}

The rigorous proof of the solution can be found in references of their work. The summary of the results is that the three-dimensional homogeneous convex (mono-monostatic) body, which has one stable and one unstable equilibrium point, does exist and is not unique. Such bodies are hard to visualize, describe or identify. Their form is dissimilar to any typical representative of any other equilibrium geometrical class. They should have minimal “flatness”, and, to avoid having two unstable equilibria, must also have minimal “thinness”. They are the only non-degenerate objects having simultaneously minimal flatness and thinness. The shape of those bodies is very sensitive to small variation, outside which it is no longer mono-monostatic. For example, the first solution of Domokos and Várkonyi closely resembled a sphere, with a shape deviation of only 10^{−5}. It was dismissed, as it was extremely hard to test experimentally. Their published solution was less sensitive; yet it has a shape tolerance of 10^{−4}, that is 0.1 mm for a 10 cm size.^{
}

Domokos and his wife developed a classification system for shapes based on their points of equilibrium by analyzing pebbles and noting their equilibrium points. In one experiment, they tried 2000 pebbles collected at the beaches of the Greek island of Rhodes and found no single mono-monostatic body among them, illustrating the difficulty to find or construct such a body.^{}^{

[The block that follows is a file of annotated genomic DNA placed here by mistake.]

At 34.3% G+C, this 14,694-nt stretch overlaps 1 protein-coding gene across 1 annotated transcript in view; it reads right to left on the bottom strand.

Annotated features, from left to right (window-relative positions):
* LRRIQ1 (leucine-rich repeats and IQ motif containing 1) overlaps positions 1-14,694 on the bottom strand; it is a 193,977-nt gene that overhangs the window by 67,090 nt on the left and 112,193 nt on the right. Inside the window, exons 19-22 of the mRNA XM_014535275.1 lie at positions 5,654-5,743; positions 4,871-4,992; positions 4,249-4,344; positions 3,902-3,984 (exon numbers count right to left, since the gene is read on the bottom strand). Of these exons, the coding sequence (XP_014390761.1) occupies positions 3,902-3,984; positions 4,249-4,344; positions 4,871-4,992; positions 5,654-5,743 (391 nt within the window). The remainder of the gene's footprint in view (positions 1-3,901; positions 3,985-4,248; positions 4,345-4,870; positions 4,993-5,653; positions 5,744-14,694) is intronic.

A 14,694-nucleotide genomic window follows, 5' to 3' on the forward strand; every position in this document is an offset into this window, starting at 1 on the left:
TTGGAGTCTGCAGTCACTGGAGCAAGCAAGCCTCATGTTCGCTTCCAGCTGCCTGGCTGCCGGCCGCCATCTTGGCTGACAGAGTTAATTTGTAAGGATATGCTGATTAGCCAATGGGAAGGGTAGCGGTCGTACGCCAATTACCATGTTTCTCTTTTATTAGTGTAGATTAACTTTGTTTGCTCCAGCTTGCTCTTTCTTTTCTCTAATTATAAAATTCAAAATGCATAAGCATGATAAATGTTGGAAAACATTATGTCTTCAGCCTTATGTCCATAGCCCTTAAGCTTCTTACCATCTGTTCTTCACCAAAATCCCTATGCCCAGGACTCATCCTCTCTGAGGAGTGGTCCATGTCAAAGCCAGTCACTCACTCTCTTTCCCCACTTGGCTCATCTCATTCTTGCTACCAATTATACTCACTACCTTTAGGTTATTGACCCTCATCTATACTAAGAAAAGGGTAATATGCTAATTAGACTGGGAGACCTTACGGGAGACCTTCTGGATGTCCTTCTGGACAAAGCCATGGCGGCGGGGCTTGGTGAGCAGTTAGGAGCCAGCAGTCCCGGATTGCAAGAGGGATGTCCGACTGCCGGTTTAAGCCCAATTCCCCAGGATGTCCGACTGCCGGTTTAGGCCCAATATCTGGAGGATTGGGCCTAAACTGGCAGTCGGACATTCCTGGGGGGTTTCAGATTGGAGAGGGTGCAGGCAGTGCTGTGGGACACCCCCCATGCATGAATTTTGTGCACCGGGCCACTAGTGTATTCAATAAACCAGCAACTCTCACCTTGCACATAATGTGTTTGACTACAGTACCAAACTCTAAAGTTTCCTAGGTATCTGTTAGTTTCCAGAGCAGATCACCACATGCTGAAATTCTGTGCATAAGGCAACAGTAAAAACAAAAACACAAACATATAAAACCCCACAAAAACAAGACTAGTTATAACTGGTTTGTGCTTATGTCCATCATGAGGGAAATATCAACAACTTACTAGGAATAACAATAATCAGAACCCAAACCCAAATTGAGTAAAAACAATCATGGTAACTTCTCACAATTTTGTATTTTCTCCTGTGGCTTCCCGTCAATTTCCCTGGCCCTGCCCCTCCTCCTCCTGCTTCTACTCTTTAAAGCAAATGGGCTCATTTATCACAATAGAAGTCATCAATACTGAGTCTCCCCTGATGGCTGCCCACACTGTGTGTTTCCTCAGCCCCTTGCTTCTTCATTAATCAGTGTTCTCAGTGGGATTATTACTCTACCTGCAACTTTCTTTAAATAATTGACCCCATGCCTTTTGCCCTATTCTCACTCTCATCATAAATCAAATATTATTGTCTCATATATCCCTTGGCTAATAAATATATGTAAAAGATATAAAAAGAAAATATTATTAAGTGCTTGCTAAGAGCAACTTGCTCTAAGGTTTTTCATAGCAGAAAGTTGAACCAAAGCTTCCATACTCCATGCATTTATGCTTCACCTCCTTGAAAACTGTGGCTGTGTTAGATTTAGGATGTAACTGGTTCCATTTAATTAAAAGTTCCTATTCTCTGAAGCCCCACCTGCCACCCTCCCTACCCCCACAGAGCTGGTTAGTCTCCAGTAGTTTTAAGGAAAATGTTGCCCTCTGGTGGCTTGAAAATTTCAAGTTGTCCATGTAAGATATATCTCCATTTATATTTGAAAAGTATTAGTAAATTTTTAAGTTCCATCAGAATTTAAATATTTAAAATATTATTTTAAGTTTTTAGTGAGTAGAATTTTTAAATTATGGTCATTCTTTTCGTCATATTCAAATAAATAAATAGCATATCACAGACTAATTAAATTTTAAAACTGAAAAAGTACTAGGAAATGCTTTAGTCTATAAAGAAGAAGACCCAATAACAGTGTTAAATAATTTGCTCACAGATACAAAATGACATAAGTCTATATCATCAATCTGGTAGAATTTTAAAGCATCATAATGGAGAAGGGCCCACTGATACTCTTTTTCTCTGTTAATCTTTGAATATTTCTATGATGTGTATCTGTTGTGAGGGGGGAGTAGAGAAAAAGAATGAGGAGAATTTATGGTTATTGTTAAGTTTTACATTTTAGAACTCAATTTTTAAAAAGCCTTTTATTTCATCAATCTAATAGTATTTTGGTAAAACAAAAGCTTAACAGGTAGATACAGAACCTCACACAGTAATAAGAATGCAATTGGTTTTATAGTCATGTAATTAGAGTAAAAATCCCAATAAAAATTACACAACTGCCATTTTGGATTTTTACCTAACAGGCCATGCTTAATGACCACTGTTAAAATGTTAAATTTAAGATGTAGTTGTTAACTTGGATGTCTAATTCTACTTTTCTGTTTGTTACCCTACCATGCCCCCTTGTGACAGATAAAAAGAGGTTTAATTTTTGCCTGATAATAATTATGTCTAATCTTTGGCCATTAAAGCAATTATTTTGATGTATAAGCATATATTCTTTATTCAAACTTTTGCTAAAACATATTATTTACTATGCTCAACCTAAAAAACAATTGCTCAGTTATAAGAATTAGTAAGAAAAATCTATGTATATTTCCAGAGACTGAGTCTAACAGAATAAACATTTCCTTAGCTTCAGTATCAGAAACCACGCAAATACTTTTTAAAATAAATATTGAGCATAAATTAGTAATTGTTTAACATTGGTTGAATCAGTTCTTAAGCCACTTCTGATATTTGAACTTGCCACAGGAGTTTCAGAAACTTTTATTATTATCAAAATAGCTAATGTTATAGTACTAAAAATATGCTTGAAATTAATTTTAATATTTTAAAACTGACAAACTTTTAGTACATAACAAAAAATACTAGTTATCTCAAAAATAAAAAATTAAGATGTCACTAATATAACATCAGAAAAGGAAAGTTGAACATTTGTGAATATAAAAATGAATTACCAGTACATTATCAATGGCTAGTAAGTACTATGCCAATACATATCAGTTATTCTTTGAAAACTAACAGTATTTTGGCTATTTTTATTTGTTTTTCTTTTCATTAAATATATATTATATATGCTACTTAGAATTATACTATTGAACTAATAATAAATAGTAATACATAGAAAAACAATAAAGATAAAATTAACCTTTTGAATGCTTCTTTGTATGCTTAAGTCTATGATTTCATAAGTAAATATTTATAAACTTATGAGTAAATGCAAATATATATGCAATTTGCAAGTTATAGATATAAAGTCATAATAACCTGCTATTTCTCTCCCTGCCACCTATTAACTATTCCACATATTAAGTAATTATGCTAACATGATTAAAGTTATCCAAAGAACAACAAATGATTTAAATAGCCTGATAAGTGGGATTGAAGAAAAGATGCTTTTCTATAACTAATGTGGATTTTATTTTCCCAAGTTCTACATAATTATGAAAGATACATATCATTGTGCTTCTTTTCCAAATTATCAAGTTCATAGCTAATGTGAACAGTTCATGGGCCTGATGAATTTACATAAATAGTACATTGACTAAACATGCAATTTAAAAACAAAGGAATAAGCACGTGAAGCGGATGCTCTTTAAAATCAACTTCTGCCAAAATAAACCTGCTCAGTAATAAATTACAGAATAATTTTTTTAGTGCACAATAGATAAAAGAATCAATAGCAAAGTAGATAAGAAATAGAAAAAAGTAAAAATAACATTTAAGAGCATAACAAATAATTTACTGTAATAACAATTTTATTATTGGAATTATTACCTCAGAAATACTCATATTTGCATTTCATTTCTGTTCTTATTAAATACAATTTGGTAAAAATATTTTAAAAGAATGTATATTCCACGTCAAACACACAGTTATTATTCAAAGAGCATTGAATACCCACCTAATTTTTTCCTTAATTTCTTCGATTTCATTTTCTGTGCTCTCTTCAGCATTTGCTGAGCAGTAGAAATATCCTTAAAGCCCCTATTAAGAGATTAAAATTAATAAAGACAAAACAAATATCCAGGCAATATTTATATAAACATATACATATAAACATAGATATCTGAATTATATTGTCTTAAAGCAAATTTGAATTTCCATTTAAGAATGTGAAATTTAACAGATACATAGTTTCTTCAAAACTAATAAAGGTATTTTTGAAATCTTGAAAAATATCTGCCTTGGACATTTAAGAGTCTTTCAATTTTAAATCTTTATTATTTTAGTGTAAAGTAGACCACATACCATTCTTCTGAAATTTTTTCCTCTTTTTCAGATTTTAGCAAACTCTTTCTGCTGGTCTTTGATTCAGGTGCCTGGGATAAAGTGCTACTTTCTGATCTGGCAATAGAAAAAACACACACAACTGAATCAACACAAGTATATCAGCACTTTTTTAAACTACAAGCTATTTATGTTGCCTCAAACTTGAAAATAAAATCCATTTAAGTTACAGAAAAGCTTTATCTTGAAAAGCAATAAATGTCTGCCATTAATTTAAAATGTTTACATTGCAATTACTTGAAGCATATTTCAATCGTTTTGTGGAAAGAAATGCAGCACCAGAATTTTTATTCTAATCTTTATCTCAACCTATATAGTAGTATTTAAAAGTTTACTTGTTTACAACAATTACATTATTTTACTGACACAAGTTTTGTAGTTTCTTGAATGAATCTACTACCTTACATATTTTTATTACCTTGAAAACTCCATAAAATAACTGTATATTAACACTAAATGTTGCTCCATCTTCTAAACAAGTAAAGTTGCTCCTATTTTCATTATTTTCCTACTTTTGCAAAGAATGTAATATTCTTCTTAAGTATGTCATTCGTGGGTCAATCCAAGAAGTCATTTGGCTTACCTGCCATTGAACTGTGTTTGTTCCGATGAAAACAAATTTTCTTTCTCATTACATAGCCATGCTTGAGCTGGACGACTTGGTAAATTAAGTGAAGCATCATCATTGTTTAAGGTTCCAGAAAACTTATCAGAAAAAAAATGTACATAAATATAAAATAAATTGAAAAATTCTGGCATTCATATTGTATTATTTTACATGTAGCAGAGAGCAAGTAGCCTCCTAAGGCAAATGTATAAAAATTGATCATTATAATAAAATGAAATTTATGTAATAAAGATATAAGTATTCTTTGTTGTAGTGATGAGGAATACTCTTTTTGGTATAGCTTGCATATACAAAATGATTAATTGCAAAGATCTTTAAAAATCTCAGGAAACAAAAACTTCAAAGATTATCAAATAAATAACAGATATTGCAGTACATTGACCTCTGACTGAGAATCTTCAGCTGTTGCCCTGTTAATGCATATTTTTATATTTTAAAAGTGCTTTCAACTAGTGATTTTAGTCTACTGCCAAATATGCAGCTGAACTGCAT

}

The solution of Domokos and Várkonyi has curved edges and resembles a sphere with a squashed top. In the top figure, it rests in its stable equilibrium. Its unstable equilibrium position is obtained by rotating the figure 180° about a horizontal axis. Theoretically, it will rest there, but the smallest perturbation will bring it back to the stable point. The mathematical gömböc has indeed sphere-like properties. In particular its flatness and thinness are minimal, and this is the only type of nondegenerate object with this property. Domokos and Várkonyi are interested to find a polyhedral solution with the surface consisting of a minimal number of flat planes. Therefore, they offer a prize to anyone who finds such solution, which amounts to $10,000 divided by the number of planes in the solution. Obviously, one can approximate their curvilinear gömböc with a finite number of discrete surfaces, however, their estimate is it will take thousands of planes to achieve that. They hope, by offering this prize, to stimulate finding a radically different solution from their own.

If analyzed quantitatively in terms of flatness and thickness, the discovered mono-monostatic body is the most sphere-like body, apart from the sphere itself. Because of this, it was named gömböc, meaning a diminutive of *gömb* (“sphere” in Hungarian). Originally gömböc is a sausage-like food: seasoned pork filled in pig-stomach, similar to haggis. There is a Hungarian folk tale about an anthropomorphic gömböc, which swallows several people whole.